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Dineh Mohajer admits she stumbled onto a gold mine by chance.

While strolling through a mall one afternoon, the 24-year-old founder and president of Hard Candy cosmetics received so many compliments on her homemade nail polish, she decided to open for business.

"I was a premed student at [University of Southern California], and I didn't want to study anymore," Ms. Mohajer says of her decision to turn her oddball nail-polish colors into one of the hottest cosmetics companies in recent memory.

Ms. Mohajer quickly became a savvy marketer. She concocted offbeat names such as Jailbait and Tantrum for colors ranging from tar black to pea green and ensured the polish was sold only at exclusive boutiques and department stores.

"I was approached by many stores that were considered low-end, which didn't qualify," Ms. Mohajer says. "When you create a product, there's a certain image and mystique to maintain."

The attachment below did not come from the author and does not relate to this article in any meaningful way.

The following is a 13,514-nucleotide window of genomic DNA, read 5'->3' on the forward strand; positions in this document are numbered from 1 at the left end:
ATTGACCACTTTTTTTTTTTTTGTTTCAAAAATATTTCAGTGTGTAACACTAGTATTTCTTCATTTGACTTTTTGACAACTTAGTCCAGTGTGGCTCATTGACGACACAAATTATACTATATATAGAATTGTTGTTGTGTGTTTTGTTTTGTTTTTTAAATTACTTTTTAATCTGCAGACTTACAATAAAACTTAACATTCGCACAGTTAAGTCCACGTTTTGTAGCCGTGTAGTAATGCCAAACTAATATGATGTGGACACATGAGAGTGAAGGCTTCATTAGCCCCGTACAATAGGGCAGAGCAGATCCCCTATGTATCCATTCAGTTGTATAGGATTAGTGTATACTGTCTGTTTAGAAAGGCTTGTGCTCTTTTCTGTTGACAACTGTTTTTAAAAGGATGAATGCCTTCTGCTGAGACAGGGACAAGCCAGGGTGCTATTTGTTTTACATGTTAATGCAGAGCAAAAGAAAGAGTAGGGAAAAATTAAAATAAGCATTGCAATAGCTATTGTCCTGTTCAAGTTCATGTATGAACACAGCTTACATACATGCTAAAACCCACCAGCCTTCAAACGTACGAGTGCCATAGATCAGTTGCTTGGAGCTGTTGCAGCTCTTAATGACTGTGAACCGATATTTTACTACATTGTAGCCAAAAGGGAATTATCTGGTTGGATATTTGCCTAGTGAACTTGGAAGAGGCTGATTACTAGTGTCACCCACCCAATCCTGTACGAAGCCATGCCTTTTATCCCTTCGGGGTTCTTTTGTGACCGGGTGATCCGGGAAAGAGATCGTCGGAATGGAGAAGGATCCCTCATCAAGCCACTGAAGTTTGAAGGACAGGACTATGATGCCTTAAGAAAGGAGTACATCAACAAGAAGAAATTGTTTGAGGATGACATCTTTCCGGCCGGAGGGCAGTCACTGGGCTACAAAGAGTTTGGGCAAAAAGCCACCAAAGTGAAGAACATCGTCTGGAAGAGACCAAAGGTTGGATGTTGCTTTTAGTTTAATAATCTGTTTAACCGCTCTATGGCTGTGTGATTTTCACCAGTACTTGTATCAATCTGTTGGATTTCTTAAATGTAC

Pricing the 0.45-oz. bottles initially at $18-they're now $12-heightened Hard Candy's chic appeal. Selling the product where celebrities roam-like trendy Los Angeles boutique Fred Segal-attracted enthusiastic patrons from Alicia Silverstone to Dennis Rodman, feeding the brand's exclusive image.

"We've been knocked off left and right" by both high- and low-end companies, Ms. Mohajer says. "It really says something when you're knocked off by Revlon."

To date, Hard Candy's only traditional marketing effort has been sending postcards to those on a mailing list touting new products (the company added lipstick to its line in August and rolls out eye-color cosmetics this summer).

Still, Ms. Mohajer maintains Hard Candy's authenticity will keep the company competitive


rivals with massive ad budgets.

"There's a benefit to being part of your market," she says. "I know what I like. Revlon has to do market analysis."

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